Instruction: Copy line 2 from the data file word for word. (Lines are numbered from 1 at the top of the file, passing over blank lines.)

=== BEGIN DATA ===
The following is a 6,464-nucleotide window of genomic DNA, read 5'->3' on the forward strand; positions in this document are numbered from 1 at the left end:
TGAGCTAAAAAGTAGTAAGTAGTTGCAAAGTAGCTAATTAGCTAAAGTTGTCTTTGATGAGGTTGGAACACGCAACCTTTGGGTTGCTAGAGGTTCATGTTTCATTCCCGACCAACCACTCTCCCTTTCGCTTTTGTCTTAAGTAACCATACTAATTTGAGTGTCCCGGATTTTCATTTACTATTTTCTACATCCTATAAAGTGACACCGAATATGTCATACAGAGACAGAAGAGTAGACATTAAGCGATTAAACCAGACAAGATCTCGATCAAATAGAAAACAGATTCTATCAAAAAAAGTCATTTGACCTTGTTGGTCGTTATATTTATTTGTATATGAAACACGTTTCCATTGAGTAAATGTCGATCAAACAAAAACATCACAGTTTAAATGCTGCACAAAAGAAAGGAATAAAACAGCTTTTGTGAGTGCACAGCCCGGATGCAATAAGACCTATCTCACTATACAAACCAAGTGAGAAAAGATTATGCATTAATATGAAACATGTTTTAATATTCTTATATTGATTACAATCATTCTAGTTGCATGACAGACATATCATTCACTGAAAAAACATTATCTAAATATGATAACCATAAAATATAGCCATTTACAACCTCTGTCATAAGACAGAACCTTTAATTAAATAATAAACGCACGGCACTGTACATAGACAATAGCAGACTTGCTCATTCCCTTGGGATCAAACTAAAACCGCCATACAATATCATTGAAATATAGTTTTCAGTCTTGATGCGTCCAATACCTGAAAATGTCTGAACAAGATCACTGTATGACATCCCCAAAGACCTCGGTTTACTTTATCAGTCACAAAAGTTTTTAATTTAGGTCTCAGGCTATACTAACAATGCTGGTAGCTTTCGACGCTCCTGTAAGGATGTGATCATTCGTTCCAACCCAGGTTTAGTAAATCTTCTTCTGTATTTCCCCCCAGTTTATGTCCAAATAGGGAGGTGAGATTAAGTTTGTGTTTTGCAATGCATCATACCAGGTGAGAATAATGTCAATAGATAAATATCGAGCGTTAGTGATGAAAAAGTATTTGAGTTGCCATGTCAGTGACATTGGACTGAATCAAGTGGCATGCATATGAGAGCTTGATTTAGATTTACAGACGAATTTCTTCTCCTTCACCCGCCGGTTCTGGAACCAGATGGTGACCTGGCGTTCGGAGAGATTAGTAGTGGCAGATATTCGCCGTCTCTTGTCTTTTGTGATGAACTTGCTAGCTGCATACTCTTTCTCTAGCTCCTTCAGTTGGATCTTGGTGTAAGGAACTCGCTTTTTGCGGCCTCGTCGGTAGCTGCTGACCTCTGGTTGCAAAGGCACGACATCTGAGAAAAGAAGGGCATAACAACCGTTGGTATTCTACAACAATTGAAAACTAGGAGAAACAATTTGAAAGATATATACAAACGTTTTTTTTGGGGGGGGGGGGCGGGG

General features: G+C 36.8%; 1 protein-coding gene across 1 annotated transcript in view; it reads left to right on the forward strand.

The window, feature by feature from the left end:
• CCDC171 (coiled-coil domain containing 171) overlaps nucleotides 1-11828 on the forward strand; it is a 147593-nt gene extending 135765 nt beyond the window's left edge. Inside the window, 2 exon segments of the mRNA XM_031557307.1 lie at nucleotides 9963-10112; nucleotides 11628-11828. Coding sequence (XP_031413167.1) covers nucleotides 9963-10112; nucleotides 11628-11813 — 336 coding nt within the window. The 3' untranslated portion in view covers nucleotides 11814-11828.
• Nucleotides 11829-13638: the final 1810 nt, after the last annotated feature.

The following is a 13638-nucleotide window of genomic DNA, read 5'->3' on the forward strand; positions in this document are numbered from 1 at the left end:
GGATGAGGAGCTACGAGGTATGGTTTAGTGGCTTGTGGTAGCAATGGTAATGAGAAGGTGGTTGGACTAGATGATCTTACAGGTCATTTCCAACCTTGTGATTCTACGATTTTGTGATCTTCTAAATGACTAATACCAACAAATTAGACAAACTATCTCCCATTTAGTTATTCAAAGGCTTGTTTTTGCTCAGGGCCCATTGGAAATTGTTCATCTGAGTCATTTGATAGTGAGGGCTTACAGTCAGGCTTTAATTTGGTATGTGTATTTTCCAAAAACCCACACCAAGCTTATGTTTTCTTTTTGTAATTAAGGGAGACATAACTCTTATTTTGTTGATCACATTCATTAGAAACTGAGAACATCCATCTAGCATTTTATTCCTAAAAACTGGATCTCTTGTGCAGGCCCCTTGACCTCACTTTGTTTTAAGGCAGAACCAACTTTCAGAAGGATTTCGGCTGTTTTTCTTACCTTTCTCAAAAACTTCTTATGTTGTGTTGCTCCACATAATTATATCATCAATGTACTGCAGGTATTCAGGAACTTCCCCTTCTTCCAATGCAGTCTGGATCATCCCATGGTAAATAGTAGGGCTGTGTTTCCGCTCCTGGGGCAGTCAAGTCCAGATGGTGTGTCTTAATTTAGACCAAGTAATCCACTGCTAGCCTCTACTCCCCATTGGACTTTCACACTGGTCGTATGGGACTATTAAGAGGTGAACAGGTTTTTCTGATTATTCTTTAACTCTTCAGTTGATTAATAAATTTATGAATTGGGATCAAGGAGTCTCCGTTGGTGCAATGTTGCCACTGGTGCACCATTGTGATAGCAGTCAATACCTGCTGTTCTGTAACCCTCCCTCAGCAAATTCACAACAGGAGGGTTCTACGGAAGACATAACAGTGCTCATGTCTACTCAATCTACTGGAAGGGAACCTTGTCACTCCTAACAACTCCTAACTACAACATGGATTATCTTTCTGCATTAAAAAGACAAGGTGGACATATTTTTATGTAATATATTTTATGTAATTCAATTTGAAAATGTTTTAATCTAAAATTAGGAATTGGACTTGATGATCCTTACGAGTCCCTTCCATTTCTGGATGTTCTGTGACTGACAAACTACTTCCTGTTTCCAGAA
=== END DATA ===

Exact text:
TGAGCTAAAAAGTAGTAAGTAGTTGCAAAGTAGCTAATTAGCTAAAGTTGTCTTTGATGAGGTTGGAACACGCAACCTTTGGGTTGCTAGAGGTTCATGTTTCATTCCCGACCAACCACTCTCCCTTTCGCTTTTGTCTTAAGTAACCATACTAATTTGAGTGTCCCGGATTTTCATTTACTATTTTCTACATCCTATAAAGTGACACCGAATATGTCATACAGAGACAGAAGAGTAGACATTAAGCGATTAAACCAGACAAGATCTCGATCAAATAGAAAACAGATTCTATCAAAAAAAGTCATTTGACCTTGTTGGTCGTTATATTTATTTGTATATGAAACACGTTTCCATTGAGTAAATGTCGATCAAACAAAAACATCACAGTTTAAATGCTGCACAAAAGAAAGGAATAAAACAGCTTTTGTGAGTGCACAGCCCGGATGCAATAAGACCTATCTCACTATACAAACCAAGTGAGAAAAGATTATGCATTAATATGAAACATGTTTTAATATTCTTATATTGATTACAATCATTCTAGTTGCATGACAGACATATCATTCACTGAAAAAACATTATCTAAATATGATAACCATAAAATATAGCCATTTACAACCTCTGTCATAAGACAGAACCTTTAATTAAATAATAAACGCACGGCACTGTACATAGACAATAGCAGACTTGCTCATTCCCTTGGGATCAAACTAAAACCGCCATACAATATCATTGAAATATAGTTTTCAGTCTTGATGCGTCCAATACCTGAAAATGTCTGAACAAGATCACTGTATGACATCCCCAAAGACCTCGGTTTACTTTATCAGTCACAAAAGTTTTTAATTTAGGTCTCAGGCTATACTAACAATGCTGGTAGCTTTCGACGCTCCTGTAAGGATGTGATCATTCGTTCCAACCCAGGTTTAGTAAATCTTCTTCTGTATTTCCCCCCAGTTTATGTCCAAATAGGGAGGTGAGATTAAGTTTGTGTTTTGCAATGCATCATACCAGGTGAGAATAATGTCAATAGATAAATATCGAGCGTTAGTGATGAAAAAGTATTTGAGTTGCCATGTCAGTGACATTGGACTGAATCAAGTGGCATGCATATGAGAGCTTGATTTAGATTTACAGACGAATTTCTTCTCCTTCACCCGCCGGTTCTGGAACCAGATGGTGACCTGGCGTTCGGAGAGATTAGTAGTGGCAGATATTCGCCGTCTCTTGTCTTTTGTGATGAACTTGCTAGCTGCATACTCTTTCTCTAGCTCCTTCAGTTGGATCTTGGTGTAAGGAACTCGCTTTTTGCGGCCTCGTCGGTAGCTGCTGACCTCTGGTTGCAAAGGCACGACATCTGAGAAAAGAAGGGCATAACAACCGTTGGTATTCTACAACAATTGAAAACTAGGAGAAACAATTTGAAAGATATATACAAACGTTTTTTTTGGGGGGGGGGGGCGGGG